On the Formation of Cloud and Precipitation Systems in Taiwan During TAMEX IOP#11

Abstract

Mountains can provide heat and moisture to the atmosphere and act as a barrier to the prevailing wind. Thus they can influence the formation and development of precipitation systems. About two-thirds of the island of Taiwan is occupied by mountains. Therefore, it is important to understand the influence of terrain on the formation and development of precipitation systems. This kind of research has become one of the objectives of the Taiwan Area Mesoscale Experiment (TAMEX, Kuo and Chen, 1990) held in 1987.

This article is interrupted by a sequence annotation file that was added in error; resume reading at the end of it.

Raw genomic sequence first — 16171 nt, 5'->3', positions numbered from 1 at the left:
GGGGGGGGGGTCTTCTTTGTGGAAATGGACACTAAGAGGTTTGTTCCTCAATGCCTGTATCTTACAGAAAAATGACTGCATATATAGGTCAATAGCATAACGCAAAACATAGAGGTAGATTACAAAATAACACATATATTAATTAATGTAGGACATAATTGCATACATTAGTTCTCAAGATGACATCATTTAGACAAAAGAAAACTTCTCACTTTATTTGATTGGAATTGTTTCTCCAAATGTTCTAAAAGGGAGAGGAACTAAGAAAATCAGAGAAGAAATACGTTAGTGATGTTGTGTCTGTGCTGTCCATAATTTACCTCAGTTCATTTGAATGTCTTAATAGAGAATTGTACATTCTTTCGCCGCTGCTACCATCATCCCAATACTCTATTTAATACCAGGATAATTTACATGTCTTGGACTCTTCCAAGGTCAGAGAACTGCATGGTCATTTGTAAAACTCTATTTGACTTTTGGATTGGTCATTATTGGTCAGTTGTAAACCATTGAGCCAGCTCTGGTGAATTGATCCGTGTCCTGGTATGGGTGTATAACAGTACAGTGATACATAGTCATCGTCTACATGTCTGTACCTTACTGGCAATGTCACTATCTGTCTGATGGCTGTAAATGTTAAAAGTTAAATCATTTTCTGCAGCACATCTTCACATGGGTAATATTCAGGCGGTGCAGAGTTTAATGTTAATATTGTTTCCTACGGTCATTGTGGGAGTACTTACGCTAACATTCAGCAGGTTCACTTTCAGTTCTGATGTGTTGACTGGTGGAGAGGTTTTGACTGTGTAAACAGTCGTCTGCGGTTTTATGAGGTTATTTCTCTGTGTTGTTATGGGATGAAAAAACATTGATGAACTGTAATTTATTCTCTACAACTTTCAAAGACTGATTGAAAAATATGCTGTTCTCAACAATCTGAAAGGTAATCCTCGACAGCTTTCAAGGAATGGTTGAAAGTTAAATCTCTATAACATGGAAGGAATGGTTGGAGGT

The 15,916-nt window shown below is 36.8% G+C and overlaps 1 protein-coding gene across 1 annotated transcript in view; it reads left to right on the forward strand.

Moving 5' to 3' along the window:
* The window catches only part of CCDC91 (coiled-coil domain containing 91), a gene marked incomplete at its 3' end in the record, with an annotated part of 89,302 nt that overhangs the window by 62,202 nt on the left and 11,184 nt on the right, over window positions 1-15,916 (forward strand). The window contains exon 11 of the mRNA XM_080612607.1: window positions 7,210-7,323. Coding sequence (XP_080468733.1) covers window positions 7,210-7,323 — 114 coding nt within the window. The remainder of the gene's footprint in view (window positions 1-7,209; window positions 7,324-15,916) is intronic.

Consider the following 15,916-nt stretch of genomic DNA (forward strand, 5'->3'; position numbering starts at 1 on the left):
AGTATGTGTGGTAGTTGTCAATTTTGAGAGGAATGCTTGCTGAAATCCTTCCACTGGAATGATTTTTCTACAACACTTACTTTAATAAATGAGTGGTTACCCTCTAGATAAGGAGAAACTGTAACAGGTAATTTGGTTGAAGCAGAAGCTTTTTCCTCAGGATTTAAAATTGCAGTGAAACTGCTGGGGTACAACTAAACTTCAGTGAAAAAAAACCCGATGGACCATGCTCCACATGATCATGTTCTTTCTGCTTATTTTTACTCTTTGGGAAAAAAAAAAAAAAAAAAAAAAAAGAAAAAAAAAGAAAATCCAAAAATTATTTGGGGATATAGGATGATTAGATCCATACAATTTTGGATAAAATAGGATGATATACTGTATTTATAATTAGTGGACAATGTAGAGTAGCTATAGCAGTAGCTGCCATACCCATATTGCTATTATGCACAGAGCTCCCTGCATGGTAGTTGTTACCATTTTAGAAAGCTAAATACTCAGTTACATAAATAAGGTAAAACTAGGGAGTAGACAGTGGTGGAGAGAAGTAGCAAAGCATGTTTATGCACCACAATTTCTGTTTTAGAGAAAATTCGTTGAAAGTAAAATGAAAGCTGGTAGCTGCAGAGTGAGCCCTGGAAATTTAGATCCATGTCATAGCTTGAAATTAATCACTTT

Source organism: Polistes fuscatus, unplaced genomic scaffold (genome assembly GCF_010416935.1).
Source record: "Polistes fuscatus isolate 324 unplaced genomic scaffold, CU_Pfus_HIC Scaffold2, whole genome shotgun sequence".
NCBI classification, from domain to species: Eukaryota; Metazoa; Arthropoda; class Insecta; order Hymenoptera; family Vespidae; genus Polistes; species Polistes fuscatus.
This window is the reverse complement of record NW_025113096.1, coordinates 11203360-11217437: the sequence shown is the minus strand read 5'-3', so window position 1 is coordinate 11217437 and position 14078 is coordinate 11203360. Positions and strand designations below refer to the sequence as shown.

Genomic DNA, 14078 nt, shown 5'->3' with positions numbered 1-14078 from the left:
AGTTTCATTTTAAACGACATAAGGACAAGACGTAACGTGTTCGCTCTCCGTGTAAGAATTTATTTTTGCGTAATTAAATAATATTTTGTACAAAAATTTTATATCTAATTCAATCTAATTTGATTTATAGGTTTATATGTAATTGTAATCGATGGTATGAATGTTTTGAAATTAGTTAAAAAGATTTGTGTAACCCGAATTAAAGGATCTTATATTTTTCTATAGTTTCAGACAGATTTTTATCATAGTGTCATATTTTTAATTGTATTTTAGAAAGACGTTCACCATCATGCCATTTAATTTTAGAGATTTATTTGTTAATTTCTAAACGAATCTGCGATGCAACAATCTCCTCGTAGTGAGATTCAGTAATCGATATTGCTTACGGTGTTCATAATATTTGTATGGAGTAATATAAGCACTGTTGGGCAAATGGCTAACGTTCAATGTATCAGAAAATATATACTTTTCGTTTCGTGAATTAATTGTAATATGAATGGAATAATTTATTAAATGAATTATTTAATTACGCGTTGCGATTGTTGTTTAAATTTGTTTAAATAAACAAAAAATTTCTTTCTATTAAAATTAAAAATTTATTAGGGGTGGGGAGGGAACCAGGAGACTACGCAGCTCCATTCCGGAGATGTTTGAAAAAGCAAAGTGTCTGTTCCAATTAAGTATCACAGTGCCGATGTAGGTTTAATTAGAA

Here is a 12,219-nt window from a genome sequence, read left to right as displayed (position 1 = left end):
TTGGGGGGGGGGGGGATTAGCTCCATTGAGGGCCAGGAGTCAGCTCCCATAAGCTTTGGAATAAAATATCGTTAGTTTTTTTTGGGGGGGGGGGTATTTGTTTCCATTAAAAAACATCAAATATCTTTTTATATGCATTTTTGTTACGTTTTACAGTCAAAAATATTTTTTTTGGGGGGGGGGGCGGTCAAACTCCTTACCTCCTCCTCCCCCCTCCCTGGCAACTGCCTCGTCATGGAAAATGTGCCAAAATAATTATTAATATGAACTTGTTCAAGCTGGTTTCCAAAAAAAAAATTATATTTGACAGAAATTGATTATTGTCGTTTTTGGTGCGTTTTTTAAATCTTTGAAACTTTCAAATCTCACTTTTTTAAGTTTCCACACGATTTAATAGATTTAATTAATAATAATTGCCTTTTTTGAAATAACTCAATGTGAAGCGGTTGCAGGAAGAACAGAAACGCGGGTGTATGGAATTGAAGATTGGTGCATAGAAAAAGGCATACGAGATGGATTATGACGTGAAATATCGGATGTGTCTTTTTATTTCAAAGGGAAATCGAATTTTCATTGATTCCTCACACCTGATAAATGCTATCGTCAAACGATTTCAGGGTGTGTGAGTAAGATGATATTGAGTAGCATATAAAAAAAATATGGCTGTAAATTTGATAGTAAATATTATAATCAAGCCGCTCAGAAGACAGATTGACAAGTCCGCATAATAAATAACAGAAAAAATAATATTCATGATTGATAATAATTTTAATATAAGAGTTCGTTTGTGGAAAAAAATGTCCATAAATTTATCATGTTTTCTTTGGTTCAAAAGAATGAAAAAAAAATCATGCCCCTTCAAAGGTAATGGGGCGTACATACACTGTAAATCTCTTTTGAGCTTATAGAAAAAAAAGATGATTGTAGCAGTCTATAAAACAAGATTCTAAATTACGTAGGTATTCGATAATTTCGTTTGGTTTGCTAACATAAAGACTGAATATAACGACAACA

On June 20, 1987 during TAMEX IOP 11, a Pacific high pressure system was over Taiwan. Two major precipitation systems occurred in the Taiwan area in the afternoon. According to satellite and surface data, one precipitation system was over northern Taiwan and the other over central Taiwan. Several soundings show that southern Taiwan was under the influence of southerly ow and northern Taiwan was affected by southwestern flow. The Pan-Chiao sounding in northern Taiwan indicates the level of free convection (LFC) decreased to 1 km in height at 1400 LST. Thus lifting due to topographic effects or other factors could help convection. A three-dimensional non­ hydrostatic numerical model with terrain following coordinate system was employed to study where cloud systems developed. We found that when the initial wind used in the model was from the south, water vapour convergenced in northern Taiwan. Then cloud and rain formed there. The formation of this cloud and rain system plus surface heating helped to form a convergence area. The land-sea temperature contrast seemed not to be important for the formation of this convergence area, but it could enhance the intensity of the cloud system. If wind direction was from either 165° or 225°, the cloud and precipitation system formed in northwestern and northeastern Taiwan, respectively. Upslope flow helped clouds rm in central Taiwan. The cloud and precipitation sys­tem formed in the mountainous area in central Taiwan when initial wind in the model was from 165°, 190°, and 225°. Higher wind speed om the south at low level would cause the precipitation in northern Taiwan to move northward away from Taiwan island rather than eastward as observation data indicated.

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